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It’s been raining for three days in Milan. As usual, everyone’s fed up…

Rainy Milan

Rainy Milan

This seems to be the “normal” response to rain everywhere — for all but farmers with parched crops.

I, on the other hand, LOVE rain. Really. I’m even sad when it ends. And one of only two defects I see when I think of  moving back to southern California is that it doesn’t rain enough there! (The other is the absence of a public health care system…)

Look out the window. If it’s raining or drizzly, notice the trees.

Greens become so much more saturated in the cloud-filtered light. The infinite shades of green are so much more clearly differentiated. Ah, and the colors of wet stones — who knew there were so many?

During a pause, when brilliant blue sky peeks through dark gray clouds with fluffy white piled above, a magical, glowing light illuminates the wet hills (or buildings in Milan’s case) in the distance… At those moments, my heart opens and aches at the beauty.

I know, I’m weird. I was virtually the only person who enjoyed the Dharamsala monsoon. As most friends escaped to drier places, I reveled in the daily rainfall, the wet stones, the luscious greens, the sky’s shades of gray, and the everchanging play of light. I even put up with the allergies I developed to mildew.

Dharamsala Market. Girls caught in monsoon rains. by Elizeu & Rommey on Picasa

Dharamsala Market. Girls caught in monsoon rains. by Elizeu & Rommey on Picasa

Rainy days are pensive. (I used to say, “melancholy,” but I think I just liked the word.) They turn us inward into the rich, damp soil of our hearts and imaginations. They’re great days for artwork, for handwork… and for sitting by a fire if you’re lucky enough to have a fireplace. For now, I’ll just dream of that one.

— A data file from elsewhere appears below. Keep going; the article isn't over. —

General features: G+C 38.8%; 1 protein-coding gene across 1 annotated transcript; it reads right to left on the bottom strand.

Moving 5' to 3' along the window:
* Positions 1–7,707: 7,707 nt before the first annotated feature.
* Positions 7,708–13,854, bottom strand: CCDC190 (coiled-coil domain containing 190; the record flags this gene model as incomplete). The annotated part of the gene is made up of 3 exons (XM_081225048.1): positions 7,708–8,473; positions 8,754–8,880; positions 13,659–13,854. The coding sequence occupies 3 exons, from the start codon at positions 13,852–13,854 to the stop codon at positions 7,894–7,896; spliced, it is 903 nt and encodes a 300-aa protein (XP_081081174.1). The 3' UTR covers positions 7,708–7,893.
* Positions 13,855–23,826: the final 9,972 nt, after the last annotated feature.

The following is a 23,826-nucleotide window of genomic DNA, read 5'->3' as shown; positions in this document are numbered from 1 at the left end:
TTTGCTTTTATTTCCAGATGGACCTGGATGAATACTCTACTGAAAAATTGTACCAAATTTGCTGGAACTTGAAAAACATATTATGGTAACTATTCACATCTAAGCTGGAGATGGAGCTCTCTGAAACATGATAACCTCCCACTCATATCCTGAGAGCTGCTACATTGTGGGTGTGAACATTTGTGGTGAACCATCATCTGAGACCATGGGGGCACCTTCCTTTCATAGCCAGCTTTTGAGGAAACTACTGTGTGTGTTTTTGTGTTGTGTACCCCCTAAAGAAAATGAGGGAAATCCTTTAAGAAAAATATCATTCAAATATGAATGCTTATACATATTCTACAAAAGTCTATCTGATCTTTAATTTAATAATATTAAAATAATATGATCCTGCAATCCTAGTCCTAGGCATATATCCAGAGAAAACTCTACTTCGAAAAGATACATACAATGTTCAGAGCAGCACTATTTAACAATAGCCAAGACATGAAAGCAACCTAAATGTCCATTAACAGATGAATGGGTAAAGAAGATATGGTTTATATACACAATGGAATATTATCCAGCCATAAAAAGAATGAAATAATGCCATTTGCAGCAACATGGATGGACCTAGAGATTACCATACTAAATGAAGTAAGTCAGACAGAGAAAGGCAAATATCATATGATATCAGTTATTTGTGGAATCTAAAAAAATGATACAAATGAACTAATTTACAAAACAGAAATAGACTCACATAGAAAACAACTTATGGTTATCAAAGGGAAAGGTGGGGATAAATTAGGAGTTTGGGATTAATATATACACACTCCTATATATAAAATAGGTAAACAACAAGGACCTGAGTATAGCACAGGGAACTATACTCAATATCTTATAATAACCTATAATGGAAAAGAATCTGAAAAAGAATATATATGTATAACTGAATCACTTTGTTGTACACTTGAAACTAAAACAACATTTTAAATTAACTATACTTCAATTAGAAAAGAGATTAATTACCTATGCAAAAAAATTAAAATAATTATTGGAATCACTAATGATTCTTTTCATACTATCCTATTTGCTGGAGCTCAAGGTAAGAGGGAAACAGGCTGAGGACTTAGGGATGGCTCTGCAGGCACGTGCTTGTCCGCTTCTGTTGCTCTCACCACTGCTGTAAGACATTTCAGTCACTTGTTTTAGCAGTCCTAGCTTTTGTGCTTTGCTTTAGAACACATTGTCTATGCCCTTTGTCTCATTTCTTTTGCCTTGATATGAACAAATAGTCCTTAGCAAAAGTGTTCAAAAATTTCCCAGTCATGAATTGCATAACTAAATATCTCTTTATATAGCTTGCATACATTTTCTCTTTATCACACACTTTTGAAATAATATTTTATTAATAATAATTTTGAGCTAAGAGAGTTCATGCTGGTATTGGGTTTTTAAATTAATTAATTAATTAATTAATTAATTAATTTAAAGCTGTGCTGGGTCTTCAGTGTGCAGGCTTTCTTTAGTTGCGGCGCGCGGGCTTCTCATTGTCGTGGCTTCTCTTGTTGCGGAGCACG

It took me years to understand that most people don’t appreciate rain the way I do. And that some truly suffer on gray days. Once I realized, I wondered if maybe I should tone down my enjoyment — out of sympathy, compassion…

But what good would that do for anyone? My misery isn’t likely to lift their spirits. Quite the opposite!

My pleasure — if expressed sensitively — may even brighten someone else’s otherwise dreary mood. SO I’m sticking with my joy and hoping that a little bit of it rubs off on you.

Happy rainy day!

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Okay, I’m ready to try again.

My intention is to start a series of posts addressing the questions people ask me about my work.  Some of you may recall that my patience was tested the other day when I wrote my first post in this series — about patience! This time I’m writing offline and saving every few minutes. I’m determined not to repeat the experience!

When people look at my artwork, and particularly after they view the film about my process, they invariably comment on patience. Either they exclaim, “I could never do what you do! I don’t have the patience!” Or they admiringly ask, “Where do you get such amazing patience? It must be your Buddhst practice.”

I suppose it’s natural that they have this reaction, looking at the intricacy of the images which take months to complete…

Not seeing the stitches and thinking they’re smaller than they really are…

When they hear that I wrap horsehair with silk thread — by hand! — they are convinced I must have supernatural levels of tolerance.

The truth is very different.

I’ve thought about this a lot — mostly because it surprised me to be thought patient.

People who know me… well, let’s just say that they generally have a different impression. I would love to be an infinitely patient person, but I often struggle with my impatience, my resistance to how things are (almost always different from how I think they should be). I often don’t take well to being inconvenienced, I’m sorry to say. And as for my Buddhist practice… well, it’s rather undisciplined.

But with my work…  I simply enjoy my work.